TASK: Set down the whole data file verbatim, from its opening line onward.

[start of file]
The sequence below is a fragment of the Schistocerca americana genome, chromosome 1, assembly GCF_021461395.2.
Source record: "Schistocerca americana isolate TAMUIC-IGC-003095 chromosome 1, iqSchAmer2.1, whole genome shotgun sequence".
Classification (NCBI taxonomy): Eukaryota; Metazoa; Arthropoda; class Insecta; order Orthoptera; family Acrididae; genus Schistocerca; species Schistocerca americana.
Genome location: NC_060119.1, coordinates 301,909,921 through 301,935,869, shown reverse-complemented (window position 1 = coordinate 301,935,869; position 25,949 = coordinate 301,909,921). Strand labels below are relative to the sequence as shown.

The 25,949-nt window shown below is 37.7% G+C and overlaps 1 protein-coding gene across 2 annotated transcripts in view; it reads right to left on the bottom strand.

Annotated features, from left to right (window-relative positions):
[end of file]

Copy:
The sequence below is a fragment of the Schistocerca americana genome, chromosome 1, assembly GCF_021461395.2.
Source record: "Schistocerca americana isolate TAMUIC-IGC-003095 chromosome 1, iqSchAmer2.1, whole genome shotgun sequence".
Classification (NCBI taxonomy): Eukaryota; Metazoa; Arthropoda; class Insecta; order Orthoptera; family Acrididae; genus Schistocerca; species Schistocerca americana.
Genome location: NC_060119.1, coordinates 301,909,921 through 301,935,869, shown reverse-complemented (window position 1 = coordinate 301,935,869; position 25,949 = coordinate 301,909,921). Strand labels below are relative to the sequence as shown.

The 25,949-nt window shown below is 37.7% G+C and overlaps 1 protein-coding gene across 2 annotated transcripts in view; it reads right to left on the bottom strand.

Annotated features, from left to right (window-relative positions):